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Israelite four-room houses (such as this example from Izbet Sartah), together with evidence of undecorated, utilitarian pottery and simple ancient burial customs, suggests that Biblical Israel tried to maintain the ideologies of an egalitarian society. Image courtesy Israel Finkelstein/Tel Aviv University.
Through most of the Iron Age (1200–586 B.C.E.), the heartland of Biblical Israel was the rugged central hill country, from northern Samaria to the Hebron hills south of Jerusalem. While this area has revealed many material signs of Israelite occupation, it is what archaeologists have not discovered that may provide the most insight into Israelite beliefs.
Tombs - Evidence - Customs - Israelite - Settlements
Tombs and evidence of ancient burial customs are rarely found among the Israelite settlements of the hill country, as observed by archaeologist Avraham Faust in “Early Israel: An Egalitarian Society,” in the July/August 2013 issue of BAR. As Faust explains, this “lack of burials phenomenon” is unique to the early Iron Age; in both the preceding Late Bronze Age (1550–1200 B.C.E.) and the later phases of the Iron Age (eighth–seventh centuries B.C.E.), tombs are common and ancient burial customs well known. How then can we explain this striking gap in the archaeological record of Biblical Israel?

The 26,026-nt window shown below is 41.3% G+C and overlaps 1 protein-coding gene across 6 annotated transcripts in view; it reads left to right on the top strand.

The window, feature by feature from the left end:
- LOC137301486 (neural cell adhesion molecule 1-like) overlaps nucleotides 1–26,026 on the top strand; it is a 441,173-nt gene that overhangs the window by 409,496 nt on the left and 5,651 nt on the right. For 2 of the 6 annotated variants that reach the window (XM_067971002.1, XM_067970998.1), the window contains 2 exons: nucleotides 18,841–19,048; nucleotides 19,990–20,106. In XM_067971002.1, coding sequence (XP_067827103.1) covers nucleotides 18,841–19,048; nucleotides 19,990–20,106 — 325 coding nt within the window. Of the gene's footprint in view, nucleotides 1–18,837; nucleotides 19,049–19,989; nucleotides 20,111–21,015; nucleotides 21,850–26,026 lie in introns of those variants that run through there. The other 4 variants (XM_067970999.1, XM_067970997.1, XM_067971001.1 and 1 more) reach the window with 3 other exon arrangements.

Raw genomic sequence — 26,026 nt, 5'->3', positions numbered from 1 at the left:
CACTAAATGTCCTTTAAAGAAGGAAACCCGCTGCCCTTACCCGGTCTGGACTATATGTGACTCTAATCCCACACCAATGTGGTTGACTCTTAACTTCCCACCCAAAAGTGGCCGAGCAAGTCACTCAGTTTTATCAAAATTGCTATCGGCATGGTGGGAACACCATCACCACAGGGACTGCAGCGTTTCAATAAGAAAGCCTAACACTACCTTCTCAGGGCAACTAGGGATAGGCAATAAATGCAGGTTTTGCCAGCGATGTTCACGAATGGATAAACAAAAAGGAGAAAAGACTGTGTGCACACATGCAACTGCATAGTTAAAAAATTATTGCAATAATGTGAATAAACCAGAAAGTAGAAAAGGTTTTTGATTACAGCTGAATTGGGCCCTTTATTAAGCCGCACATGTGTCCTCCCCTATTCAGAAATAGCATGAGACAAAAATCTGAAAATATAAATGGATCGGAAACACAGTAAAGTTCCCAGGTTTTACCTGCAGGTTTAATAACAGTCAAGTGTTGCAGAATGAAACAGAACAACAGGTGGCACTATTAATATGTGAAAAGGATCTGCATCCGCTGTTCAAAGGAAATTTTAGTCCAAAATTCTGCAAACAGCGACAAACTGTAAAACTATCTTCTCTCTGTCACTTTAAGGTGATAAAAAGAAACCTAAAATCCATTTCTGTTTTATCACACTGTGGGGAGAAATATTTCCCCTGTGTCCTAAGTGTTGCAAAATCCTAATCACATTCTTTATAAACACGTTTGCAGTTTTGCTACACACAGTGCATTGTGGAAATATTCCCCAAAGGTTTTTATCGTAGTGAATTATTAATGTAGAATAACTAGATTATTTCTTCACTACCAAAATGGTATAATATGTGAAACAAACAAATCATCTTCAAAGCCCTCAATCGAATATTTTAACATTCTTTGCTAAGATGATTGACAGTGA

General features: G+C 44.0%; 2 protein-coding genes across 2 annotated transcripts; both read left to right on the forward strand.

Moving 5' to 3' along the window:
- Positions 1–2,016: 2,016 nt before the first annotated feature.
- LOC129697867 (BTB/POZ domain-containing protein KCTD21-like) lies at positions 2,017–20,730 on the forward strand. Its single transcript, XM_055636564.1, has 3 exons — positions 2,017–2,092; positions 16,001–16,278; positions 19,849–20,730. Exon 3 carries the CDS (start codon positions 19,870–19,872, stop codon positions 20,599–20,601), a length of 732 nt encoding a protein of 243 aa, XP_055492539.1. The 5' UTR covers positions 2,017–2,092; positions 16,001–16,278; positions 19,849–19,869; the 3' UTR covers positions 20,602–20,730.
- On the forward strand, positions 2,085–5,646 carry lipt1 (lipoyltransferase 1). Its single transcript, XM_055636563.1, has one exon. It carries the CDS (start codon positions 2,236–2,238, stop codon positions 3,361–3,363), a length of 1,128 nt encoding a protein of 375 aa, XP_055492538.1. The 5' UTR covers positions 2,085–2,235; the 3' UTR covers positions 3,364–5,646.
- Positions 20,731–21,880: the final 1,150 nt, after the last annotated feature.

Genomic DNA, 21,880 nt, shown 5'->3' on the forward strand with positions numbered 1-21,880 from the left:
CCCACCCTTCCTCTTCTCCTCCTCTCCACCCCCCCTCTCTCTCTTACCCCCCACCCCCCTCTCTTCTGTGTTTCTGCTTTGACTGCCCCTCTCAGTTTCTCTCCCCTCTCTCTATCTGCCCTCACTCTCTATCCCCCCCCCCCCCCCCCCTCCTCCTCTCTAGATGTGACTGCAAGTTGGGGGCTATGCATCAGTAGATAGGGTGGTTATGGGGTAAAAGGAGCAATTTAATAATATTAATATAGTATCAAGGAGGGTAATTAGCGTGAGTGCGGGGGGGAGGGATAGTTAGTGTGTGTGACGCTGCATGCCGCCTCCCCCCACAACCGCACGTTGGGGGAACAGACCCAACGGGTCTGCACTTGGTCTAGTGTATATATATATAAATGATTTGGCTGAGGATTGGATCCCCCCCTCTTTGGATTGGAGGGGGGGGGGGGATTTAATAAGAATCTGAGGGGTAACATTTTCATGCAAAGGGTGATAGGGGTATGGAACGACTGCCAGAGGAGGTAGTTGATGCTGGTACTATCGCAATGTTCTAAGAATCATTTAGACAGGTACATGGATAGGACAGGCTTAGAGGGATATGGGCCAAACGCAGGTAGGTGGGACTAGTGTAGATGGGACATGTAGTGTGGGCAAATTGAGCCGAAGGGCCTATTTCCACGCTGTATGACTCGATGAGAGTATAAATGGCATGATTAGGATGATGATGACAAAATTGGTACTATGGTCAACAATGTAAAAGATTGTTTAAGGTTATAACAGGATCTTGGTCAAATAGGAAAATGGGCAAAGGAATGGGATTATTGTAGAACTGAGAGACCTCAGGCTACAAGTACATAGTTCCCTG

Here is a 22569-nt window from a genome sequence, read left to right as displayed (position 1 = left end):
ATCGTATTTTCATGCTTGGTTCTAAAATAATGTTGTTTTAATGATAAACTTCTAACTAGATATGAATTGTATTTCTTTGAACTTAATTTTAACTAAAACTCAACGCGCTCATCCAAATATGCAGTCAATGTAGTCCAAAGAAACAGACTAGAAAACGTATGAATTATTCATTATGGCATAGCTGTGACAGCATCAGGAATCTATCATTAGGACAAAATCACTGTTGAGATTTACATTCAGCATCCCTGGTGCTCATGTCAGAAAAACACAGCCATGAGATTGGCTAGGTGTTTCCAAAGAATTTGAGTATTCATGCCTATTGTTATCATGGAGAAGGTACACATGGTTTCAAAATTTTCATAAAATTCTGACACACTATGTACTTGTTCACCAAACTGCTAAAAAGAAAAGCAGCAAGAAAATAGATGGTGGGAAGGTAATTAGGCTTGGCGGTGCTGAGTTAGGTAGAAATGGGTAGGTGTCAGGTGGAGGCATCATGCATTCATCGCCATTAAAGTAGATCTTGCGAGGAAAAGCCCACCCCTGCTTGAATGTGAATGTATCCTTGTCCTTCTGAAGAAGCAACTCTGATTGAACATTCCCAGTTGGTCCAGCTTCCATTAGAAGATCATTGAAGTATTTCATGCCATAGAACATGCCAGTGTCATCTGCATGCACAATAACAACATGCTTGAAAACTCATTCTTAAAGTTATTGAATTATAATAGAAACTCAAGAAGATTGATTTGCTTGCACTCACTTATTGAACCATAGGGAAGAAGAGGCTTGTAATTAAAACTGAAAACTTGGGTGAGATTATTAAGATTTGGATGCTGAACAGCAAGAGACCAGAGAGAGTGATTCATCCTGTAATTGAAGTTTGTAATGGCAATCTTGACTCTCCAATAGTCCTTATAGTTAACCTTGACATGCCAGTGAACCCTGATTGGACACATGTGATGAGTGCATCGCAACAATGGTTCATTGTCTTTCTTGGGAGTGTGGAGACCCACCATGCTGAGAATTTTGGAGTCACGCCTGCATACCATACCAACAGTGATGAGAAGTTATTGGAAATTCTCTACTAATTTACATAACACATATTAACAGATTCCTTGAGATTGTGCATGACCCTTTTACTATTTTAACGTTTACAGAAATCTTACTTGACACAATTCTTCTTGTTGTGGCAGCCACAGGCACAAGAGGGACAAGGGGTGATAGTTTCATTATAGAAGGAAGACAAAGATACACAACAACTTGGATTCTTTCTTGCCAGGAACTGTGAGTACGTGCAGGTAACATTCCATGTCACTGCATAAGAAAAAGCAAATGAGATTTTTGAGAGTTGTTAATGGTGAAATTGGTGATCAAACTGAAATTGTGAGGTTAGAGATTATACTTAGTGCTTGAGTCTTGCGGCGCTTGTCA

As the point where three of the world’s major religions converge, Israel’s history is one of the richest and most complex in the world. Sift through the archaeology and history of this ancient land in the free eBook Israel: An Archaeological Journey, and get a view of these significant Biblical sites through an archaeologist’s lens.
Cremation - Exposure - Elements - Evidence - Explanation
Given that neither cremation nor exposure to the elements are supported by the archaeological or Biblical evidence, the most likely explanation is that in Biblical Israel the dead were buried well outside settlements, in areas where archaeologists rarely excavate. These burials were simple inhumations without grave...
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